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MASTER AND COMMANDER

The Galapagos Islands

MASTER AND COMMADER has the distinction of being the only feature film ever to shoot on The Galapagos. A province of Ecuador, The Galapagos is home to a variety of unique plant and animal species, including the almost-extinct giant tortoise. When English naturalist Charles Darwin visited the Galapagos in 1835 on his historic voyage aboard HMS Beagle, he discovered a natural laboratory rich in flora and fauna. His research of the animal life there contributed to his theory of evolution and natural selection.

Before receiving permission to shoot on the Galapagos, the filmmakers spent months addressing the concerns of the Ecuadorian government and the Galapagos National Park representatives, regarding the scope of the film company's activity in the Park, as well as the presentation of the Galapagos within the story.

The Galapagos scenes are the only time where the men of the Surprise leave their wooden world to touch land. The story's reverence for the Islands is reflected in Stephen Maturin's studies as a naturalist and in his intense desire to see the Islands during their journey.

"I love that aspect of Maturin; he gives us a glimpse of the world at that time, bursting with new developments in science and natural history," says Weir. "It was an incredible era: there was a feeling that knowledge was opening up in ways that were completely new. Stephen's activities hint, as Patrick O'Brian certainly intended, that Darwin was to come, less than forty years later, and make discoveries which he would later incorporate into his theory of evolution."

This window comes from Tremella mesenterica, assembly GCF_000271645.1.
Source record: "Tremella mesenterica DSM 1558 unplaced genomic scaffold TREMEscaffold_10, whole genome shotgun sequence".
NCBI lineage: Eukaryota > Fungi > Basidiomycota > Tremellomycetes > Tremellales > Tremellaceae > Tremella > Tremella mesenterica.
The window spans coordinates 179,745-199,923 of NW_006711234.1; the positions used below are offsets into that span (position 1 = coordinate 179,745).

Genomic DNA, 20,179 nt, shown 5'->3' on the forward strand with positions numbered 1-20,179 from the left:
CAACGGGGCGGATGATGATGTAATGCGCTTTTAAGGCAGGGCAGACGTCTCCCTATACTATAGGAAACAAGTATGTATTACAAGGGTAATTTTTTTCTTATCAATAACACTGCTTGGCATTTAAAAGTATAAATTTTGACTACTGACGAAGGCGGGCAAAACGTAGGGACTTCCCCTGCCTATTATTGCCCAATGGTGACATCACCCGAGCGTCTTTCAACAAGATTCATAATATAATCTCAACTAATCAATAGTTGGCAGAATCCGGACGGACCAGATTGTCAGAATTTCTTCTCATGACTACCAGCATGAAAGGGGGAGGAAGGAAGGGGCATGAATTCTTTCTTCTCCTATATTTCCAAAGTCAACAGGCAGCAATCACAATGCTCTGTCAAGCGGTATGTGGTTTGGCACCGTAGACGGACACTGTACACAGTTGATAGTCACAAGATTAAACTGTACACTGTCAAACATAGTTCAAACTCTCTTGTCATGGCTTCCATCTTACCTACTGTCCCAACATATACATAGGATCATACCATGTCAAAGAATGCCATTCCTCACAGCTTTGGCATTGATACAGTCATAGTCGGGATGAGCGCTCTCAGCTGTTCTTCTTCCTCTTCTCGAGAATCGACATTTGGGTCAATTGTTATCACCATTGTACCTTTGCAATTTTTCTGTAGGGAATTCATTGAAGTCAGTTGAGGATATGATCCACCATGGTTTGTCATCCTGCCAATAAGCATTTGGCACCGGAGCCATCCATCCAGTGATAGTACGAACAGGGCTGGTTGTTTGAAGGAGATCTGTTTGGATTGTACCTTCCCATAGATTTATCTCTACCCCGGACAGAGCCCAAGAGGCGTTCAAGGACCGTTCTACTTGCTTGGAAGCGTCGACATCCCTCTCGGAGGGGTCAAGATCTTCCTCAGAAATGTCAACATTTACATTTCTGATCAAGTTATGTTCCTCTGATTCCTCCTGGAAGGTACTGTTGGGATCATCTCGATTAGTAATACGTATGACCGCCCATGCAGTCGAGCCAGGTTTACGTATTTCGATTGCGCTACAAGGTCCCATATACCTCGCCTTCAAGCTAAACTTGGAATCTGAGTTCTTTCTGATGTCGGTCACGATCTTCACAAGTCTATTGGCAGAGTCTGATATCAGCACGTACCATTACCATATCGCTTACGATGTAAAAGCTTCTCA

Weir and a reduced shooting unit shot at the Galapagos for seven days. Cast members Paul Bettany, Max Pirkis and John DeSantis, along with 36 film crew members and all of the company's equipment, were housed on the small tour ship the M/V Santa Cruz, a vessel built especially for moving around the Galapagos. Filmmakers, cast, crew and equipment were transported from the Santa Cruz to the islands each day via small boats, and all equipment was hand carried and removed from the islands each night.

While the filmmakers captured one-of-a-kind material during their visit to The Galapagos, logistical requirements dictated that they also recreate the area in Baja. Digital matte painter Robert Stromberg of Digital Backlot worked with ILM to transform the gray cliffs of Baja into the startling landscape of The Galapagos. (Stromberg and company even accentuated the color of the sky in the Galapagos footage, enhancing the Islands' already impressive beauty.) In addition, Asylum digitally cloned birds, iguanas and other fauna native to The Galapagos, for these scenes shot in Baja.

According to Robert Stromberg, it's hard to overestimate the importance of the Galapagos scenes. "It's the only point in the movie you actually see land," he points out, "making it a centerpiece of the movie. Peter wanted to make The Galapagos look almost like another planet to the men aboard the Surprise."

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